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Jesus said;- Don't wait for the Final Demand

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posted on Jun, 25 2021 @ 05:01 PM
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“As you go with your accuser before the magistrate, make an effort to settle with him along the way, lest he drag you before the judge, and the judge hand you over to the officer, and the officer put you in prison. I tell you, you will never get out till you have paid the very last copper” (Luke ch12 vv58-59).

This advice is given to people who are debtors, in one way or another.

Readers in the time of Dickens, when they still had debtors’ prisons, would have had no difficulty in recognising the situation.

Your accuser is your creditor. That is why it is acceptable, as it would not be in the case of a criminal charge, to offer him money to forestall your appearance in the courtroom. You are offering payment on the first demand letter, instead of ignoring the increasingly strong language, with red type and underlined headings, and waiting for the bailiffs to arrive.

William Dorrit will tell you- Once you get into the Marshalsea, you won’t get out again easily.
(I must admit that the Wiki article on debtors’ prisons ignores this Biblical reference and treats them as a mediaeval invention.)

This is good prudential advice, of course, in its own right. But it comes in the middle of passages about anticipating the judgement of God. The previous passage (ch12 vv54-56) is Luke’s version of the complaint that people can read the signs of the sky but not the signs of the times. That is, they refuse to see the warning signs that judgement is coming. The following passage (ch13 vv1-5) is the warning that the people in general are no better than the victims of the falling tower of Siloam, who have already been punished.

So the advice about “getting your debts paid early” is really about our relationship with God. He holds many debts of ours, and it would be advisable to sort out the problem now instead of waiting for the Final Judgement.

Matthew arranges these passages differently. His version of “signs of the times” is inserted into the middle of a voyage across the Lake (ch15 v39 to ch16 v5). He does not have the discussion about the Galileans and the Tower of Siloam. And his version of “Settle with your accuser” is brought forward into the Sermon on the Mount (ch5 vv25-26). But it remains in the context of “anticipating judgement”.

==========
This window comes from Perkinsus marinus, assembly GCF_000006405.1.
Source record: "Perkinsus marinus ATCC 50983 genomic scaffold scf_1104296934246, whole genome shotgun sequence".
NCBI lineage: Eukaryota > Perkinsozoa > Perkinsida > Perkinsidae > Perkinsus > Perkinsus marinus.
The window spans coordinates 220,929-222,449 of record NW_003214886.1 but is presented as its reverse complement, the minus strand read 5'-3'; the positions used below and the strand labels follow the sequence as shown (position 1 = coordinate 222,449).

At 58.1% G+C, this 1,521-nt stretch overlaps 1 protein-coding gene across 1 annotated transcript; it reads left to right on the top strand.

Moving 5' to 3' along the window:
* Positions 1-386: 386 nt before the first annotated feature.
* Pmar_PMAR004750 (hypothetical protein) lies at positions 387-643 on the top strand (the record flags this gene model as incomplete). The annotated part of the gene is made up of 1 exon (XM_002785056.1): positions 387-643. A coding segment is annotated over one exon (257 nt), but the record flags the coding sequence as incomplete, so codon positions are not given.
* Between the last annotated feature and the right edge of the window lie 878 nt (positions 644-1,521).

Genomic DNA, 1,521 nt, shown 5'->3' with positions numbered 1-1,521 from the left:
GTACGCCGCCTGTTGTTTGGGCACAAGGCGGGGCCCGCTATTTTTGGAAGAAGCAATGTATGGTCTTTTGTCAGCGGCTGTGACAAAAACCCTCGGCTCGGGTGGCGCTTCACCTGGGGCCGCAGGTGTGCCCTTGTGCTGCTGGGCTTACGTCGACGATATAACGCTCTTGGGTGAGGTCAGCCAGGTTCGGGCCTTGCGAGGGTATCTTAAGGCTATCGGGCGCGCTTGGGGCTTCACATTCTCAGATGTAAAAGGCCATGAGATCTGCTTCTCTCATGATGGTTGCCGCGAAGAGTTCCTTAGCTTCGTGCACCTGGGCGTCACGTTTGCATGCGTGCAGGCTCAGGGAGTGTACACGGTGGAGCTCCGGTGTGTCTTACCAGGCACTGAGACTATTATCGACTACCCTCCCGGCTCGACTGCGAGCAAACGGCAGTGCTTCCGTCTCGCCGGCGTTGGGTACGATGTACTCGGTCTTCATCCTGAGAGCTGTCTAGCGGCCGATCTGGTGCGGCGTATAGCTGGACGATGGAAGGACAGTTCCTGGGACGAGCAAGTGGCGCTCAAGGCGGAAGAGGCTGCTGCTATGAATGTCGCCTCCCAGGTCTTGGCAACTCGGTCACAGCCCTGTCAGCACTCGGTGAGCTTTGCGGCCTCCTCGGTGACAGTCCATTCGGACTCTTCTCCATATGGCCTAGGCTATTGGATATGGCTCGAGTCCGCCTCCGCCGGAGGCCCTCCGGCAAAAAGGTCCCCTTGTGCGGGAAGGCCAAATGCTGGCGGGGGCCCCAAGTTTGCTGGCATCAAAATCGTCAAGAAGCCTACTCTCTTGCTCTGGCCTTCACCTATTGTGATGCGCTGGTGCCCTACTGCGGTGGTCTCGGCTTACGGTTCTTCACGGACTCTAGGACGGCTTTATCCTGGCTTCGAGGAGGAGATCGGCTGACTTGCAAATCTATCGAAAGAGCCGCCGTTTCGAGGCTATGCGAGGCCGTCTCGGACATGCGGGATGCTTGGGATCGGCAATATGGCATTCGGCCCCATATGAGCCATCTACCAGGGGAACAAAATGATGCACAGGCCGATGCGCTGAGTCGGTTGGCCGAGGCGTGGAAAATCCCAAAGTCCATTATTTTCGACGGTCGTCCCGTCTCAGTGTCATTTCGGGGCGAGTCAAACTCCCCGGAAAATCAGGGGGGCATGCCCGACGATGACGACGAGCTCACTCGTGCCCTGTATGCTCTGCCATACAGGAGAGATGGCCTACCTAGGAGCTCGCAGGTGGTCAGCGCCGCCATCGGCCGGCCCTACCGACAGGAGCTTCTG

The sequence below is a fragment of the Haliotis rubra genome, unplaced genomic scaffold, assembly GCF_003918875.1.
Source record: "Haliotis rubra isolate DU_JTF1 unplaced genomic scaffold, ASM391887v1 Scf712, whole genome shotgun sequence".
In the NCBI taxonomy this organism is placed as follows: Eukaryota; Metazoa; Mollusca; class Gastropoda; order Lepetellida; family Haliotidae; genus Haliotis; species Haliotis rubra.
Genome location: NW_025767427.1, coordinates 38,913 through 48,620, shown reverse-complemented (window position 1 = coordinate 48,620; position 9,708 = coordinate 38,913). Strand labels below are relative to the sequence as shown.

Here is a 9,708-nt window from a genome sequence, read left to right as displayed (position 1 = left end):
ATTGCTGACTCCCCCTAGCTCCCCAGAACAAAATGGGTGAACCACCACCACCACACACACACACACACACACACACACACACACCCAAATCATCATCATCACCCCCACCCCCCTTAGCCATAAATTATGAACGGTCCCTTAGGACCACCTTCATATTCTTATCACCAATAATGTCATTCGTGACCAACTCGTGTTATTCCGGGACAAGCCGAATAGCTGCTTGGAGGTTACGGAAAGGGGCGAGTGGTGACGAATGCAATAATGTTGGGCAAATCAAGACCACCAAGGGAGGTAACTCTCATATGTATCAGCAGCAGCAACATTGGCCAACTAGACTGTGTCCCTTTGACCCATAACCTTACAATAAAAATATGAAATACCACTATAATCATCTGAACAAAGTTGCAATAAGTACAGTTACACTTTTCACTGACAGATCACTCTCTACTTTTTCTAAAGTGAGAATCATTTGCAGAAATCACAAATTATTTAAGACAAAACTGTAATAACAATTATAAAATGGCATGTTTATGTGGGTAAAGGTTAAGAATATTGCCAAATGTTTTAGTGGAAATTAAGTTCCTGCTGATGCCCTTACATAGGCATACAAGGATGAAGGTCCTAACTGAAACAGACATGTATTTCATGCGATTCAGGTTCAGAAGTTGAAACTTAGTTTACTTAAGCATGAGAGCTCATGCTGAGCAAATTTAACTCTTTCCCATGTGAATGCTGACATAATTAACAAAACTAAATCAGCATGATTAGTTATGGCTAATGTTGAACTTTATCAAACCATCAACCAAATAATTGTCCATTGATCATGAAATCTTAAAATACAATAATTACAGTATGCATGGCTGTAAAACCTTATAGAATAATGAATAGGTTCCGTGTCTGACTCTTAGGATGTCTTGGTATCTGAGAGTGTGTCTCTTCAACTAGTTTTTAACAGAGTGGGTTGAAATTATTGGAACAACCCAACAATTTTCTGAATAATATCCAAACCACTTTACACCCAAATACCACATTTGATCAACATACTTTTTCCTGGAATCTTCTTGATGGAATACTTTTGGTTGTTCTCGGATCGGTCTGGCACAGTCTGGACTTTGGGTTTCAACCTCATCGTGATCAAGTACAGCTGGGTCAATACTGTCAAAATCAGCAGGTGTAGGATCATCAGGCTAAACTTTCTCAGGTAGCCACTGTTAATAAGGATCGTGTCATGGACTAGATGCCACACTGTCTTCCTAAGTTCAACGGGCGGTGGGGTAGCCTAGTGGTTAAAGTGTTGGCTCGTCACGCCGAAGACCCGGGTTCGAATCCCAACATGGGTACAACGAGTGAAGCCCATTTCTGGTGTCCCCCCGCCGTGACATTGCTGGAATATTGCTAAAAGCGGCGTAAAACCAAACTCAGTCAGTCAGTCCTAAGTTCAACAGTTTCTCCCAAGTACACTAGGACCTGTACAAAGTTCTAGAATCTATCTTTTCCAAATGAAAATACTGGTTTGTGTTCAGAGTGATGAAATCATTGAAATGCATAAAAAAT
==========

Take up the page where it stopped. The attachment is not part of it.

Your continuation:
The previous passage there is “leave your gift at the altar and be reconciled with your brother” (ch5 vv23-24) which has the same theme. Indeed, we may need to look twice before we can recognise that “be reconciled with your brother” (v24) and “make friends with your accuser” (v25) are dealing with two different situations. At first glance, the first passage appears to run into the second, with a sudden change to a more ominous mood. They have been placed together because, in both cases, the prudential advice about our relations with other people is also about the need to be reconciled with God.


edit on 25-6-2021 by DISRAELI because: (no reason given)



posted on Jun, 25 2021 @ 05:03 PM
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I’ve done a separate thread on Leave your gift there at the altar

In that thread, I was complaining about the way preachers of my acquaintance reversed the meaning of the words in the gospel
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The text says very clearly that if your brother has something against you, you must go to him and seek his forgiveness.